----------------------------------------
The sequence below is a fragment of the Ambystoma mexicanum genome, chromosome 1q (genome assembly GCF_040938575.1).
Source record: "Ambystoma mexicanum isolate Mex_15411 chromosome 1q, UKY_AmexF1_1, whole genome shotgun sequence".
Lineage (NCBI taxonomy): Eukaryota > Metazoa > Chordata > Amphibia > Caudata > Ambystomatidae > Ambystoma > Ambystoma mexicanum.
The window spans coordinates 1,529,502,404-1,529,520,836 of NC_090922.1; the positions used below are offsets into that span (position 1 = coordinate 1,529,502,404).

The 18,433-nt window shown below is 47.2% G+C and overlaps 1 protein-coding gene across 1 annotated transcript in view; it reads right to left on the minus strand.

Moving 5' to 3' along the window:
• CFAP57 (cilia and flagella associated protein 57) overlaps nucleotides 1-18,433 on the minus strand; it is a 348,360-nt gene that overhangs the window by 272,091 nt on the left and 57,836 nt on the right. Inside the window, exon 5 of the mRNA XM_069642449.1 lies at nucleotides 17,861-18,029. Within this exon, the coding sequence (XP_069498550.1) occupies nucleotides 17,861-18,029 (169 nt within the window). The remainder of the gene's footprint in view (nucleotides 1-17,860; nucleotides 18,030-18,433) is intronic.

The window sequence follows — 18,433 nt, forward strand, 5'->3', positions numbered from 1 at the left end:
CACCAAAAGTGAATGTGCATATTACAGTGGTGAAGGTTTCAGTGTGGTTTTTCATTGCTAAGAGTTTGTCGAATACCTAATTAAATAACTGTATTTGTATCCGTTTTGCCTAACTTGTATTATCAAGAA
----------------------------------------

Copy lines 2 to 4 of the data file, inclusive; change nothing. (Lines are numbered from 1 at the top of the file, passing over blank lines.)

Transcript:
Source record: "Ambystoma mexicanum isolate Mex_15411 chromosome 1q, UKY_AmexF1_1, whole genome shotgun sequence".
Lineage (NCBI taxonomy): Eukaryota > Metazoa > Chordata > Amphibia > Caudata > Ambystomatidae > Ambystoma > Ambystoma mexicanum.
The window spans coordinates 1,529,502,404-1,529,520,836 of NC_090922.1; the positions used below are offsets into that span (position 1 = coordinate 1,529,502,404).